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Travel and hospitality

Taj Hotels celebrates #WeTime in content-driven campaign

July 9, 2018

Taj Hotels is encouraging group travel with their #WeTime campaign. Image Credit: Taj Hotels.


Taj Hotels Resorts and Palaces is encouraging guests to make exciting memories with family and friends at its properties through playful narratives.

A new video campaign shows scenes from family vacations and girls’ trips, urging travelers to get away for some #WeTime — a play on the popular phrase “me time.” Instead of emphasizing its hotels’ services or amenities, the campaign focuses on experiences as a whole.

“The #WeTime campaign is something you would expect more from other chains like Hilton or Marriott,” said Doug Gollan, editor in chief of DG Amazing Experiences and, New York. "It didn’t really focus on traditional things Taj has advertised.”

Mr. Gollan is not affiliated with Taj Hotels but agreed to comment as an industry expert. Taj Hotels was reached for comment.


Taj Hotels' #WeTime videos coincide with the chain's new promotion in which guests receive a complimentary third night after paying for the first two.

In the first short film, a family of four is shown playing hide and seek. As the father closes his eyes and begins to count, the rest of the family finds hiding spots around the resort.

A family vacation is the subject of one of the #WeTime campaign videos

The father secretly takes a glance at where his wife hides and follows her. They sneak off together, leaving their son and daughter in their hiding spots, confused.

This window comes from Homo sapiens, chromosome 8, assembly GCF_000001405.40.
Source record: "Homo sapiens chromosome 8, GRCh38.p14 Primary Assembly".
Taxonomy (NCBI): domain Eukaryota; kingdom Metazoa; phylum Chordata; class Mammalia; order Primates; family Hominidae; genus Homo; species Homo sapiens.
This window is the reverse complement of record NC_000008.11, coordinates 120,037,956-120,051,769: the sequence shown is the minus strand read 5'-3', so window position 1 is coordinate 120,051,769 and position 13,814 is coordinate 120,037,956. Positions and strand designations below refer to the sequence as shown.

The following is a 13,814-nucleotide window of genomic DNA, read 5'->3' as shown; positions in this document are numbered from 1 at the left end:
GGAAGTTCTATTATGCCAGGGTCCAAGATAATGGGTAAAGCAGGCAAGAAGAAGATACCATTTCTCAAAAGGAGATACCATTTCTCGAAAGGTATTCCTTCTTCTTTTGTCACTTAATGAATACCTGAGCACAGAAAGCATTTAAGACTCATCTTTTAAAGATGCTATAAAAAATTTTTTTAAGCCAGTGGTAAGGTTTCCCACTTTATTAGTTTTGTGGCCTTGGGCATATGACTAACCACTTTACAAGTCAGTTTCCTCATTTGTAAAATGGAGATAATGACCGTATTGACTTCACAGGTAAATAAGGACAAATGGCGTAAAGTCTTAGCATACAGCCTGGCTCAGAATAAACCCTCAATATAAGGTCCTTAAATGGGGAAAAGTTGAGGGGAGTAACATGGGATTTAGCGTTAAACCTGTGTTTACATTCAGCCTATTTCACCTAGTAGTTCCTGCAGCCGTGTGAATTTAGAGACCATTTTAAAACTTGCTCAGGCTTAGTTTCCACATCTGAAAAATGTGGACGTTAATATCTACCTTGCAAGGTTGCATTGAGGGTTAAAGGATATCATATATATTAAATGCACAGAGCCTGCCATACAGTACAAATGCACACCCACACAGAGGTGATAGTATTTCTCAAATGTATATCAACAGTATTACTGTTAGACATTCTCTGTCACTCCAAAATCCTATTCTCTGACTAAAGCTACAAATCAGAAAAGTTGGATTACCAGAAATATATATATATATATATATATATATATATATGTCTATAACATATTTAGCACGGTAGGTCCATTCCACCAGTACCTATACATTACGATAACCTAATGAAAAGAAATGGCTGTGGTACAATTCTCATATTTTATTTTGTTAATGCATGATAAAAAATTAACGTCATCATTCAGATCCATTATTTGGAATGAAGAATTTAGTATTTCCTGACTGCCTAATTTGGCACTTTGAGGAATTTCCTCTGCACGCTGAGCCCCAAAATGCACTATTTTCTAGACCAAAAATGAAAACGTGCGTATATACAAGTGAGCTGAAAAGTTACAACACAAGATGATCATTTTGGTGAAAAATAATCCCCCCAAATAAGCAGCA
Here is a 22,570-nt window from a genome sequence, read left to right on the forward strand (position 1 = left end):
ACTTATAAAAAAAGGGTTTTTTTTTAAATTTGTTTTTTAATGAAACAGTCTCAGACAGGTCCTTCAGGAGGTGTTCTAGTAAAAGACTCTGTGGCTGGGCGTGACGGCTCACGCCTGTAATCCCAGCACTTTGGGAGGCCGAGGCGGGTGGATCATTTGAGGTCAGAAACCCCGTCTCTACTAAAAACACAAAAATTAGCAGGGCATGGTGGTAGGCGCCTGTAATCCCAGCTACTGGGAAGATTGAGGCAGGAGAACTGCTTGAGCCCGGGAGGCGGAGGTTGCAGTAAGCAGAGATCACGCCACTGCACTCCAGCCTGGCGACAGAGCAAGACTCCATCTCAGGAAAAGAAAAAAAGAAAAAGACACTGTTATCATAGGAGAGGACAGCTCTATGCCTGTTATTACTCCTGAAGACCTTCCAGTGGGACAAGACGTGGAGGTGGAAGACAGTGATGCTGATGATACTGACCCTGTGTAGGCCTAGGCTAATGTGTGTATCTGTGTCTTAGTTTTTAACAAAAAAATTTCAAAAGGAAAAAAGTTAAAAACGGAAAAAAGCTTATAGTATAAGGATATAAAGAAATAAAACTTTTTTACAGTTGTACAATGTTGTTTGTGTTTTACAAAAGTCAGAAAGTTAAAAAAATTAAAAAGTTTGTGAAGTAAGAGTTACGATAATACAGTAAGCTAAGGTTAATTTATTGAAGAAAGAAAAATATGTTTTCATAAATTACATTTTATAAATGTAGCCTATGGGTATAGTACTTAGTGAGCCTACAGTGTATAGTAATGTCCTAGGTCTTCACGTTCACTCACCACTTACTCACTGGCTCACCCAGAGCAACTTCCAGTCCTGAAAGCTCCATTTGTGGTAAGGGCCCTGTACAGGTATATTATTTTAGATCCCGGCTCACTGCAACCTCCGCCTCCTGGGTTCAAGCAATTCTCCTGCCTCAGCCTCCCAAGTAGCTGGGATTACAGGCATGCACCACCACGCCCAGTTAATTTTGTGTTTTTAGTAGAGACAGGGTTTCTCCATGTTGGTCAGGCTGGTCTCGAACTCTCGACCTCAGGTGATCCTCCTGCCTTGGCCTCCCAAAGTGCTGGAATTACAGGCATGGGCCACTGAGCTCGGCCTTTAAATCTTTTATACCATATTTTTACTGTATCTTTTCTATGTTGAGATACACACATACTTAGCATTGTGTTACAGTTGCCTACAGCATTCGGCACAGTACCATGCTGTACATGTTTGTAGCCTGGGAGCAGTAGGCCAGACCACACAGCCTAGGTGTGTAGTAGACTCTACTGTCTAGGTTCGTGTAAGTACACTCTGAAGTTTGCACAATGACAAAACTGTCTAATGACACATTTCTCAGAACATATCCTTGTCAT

As the couple frolics in the ocean, their children search for them. When they find their parents, they are laughing on a swing set in the ocean waves.

Taj's other #WeTime video focuses on a group of girlfriends.

Taj Hotels' new #WeTime video follows a group of girlfriends traveling together. Credit: Taj Hotels

It opens to a young woman arriving at a Taj hotel. She meets her friends in their suite upstairs and they pop a bottle of Champagne in bed together.

The friends go on a boat trip and enjoy the ocean. They take photos and videos together, capturing their new memories.

After that, the women enjoy a meal at a Taj restaurant before going out for drinks and dancing. The group is all dressed in red, with the exception of one woman in white.

At the bar, another guest asks the woman in white if she is a bachelorette. She laughs and says she is celebrating her divorce, before rejoining her girlfriends for more pictures.

The twist ending makes the campaign video especially memorable, as well as relatable for guests who may have experienced similar trips.


Taj Hotels’ #WeTime campaign breaks the mold from its previous advertising strategies.

“They’ve really tired to highlight their unique properties in India,” Mr. Gollan said. “They were using an expression called 'Tajness’ emphasizing their Indian-style hospitality.”

The hotel chain, despite having locations around the world, considers Indian culture a pillar of its aesthetic and desired customer experience.

This love for its heritage has infused into Taj Hotels’ marketing, as evidenced by a short film the company released inspired by the elaborate musical numbers of Bollywood films.

The video, titled “Many Goas, One Taj” was set in and around various Taj Hotel locations and featured the staff of the hotels singing a jovial song about being able to fulfill any request that a customer may have (see story).

Similarly, last August, Taj commemorated India’s 70th year of independence by recreating the menu served at the original celebration it held in 1947. The special menu along with Indian tricolor illumination was present throughout a variety of Taj hotels for the month (see story).

Instead of focusing on its Indian heritage — a selling point for international guests — the brand's newest campaign focuses on experiences.

"These videos seem more targeted to the Indian domestic traveler than the international luxury traveler," Mr. Gollan said. "These seem more generic and aimed at an Indian audience compared to their traditional advertising where they deliver an Indian-style hospitality."